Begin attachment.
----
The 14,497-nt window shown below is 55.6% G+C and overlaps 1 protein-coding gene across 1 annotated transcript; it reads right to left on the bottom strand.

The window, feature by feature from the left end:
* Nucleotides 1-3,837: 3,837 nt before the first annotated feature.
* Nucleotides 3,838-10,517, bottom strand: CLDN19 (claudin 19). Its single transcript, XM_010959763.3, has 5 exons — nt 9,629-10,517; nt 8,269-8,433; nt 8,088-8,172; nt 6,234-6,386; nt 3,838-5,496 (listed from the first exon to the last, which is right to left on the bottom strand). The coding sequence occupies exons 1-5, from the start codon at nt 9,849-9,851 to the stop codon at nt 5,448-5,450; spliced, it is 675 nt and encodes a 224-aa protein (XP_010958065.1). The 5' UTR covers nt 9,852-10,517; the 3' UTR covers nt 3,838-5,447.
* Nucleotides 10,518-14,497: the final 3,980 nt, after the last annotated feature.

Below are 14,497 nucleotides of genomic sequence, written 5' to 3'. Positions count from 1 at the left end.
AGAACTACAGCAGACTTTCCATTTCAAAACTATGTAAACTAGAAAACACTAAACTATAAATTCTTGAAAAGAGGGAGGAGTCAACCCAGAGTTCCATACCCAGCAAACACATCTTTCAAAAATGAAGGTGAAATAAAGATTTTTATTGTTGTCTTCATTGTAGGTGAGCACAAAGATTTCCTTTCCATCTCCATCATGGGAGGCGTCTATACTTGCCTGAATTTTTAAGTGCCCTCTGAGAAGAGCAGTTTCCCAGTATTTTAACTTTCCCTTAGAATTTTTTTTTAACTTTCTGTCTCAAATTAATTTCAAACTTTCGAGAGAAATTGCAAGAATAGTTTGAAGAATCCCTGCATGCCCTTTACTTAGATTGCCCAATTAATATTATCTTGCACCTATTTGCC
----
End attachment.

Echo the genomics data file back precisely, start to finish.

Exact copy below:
The 14,497-nt window shown below is 55.6% G+C and overlaps 1 protein-coding gene across 1 annotated transcript; it reads right to left on the bottom strand.

The window, feature by feature from the left end:
* Nucleotides 1-3,837: 3,837 nt before the first annotated feature.
* Nucleotides 3,838-10,517, bottom strand: CLDN19 (claudin 19). Its single transcript, XM_010959763.3, has 5 exons — nt 9,629-10,517; nt 8,269-8,433; nt 8,088-8,172; nt 6,234-6,386; nt 3,838-5,496 (listed from the first exon to the last, which is right to left on the bottom strand). The coding sequence occupies exons 1-5, from the start codon at nt 9,849-9,851 to the stop codon at nt 5,448-5,450; spliced, it is 675 nt and encodes a 224-aa protein (XP_010958065.1). The 5' UTR covers nt 9,852-10,517; the 3' UTR covers nt 3,838-5,447.
* Nucleotides 10,518-14,497: the final 3,980 nt, after the last annotated feature.

Below are 14,497 nucleotides of genomic sequence, written 5' to 3'. Positions count from 1 at the left end.
AGAACTACAGCAGACTTTCCATTTCAAAACTATGTAAACTAGAAAACACTAAACTATAAATTCTTGAAAAGAGGGAGGAGTCAACCCAGAGTTCCATACCCAGCAAACACATCTTTCAAAAATGAAGGTGAAATAAAGATTTTTATTGTTGTCTTCATTGTAGGTGAGCACAAAGATTTCCTTTCCATCTCCATCATGGGAGGCGTCTATACTTGCCTGAATTTTTAAGTGCCCTCTGAGAAGAGCAGTTTCCCAGTATTTTAACTTTCCCTTAGAATTTTTTTTTAACTTTCTGTCTCAAATTAATTTCAAACTTTCGAGAGAAATTGCAAGAATAGTTTGAAGAATCCCTGCATGCCCTTTACTTAGATTGCCCAATTAATATTATCTTGCACCTATTTGCC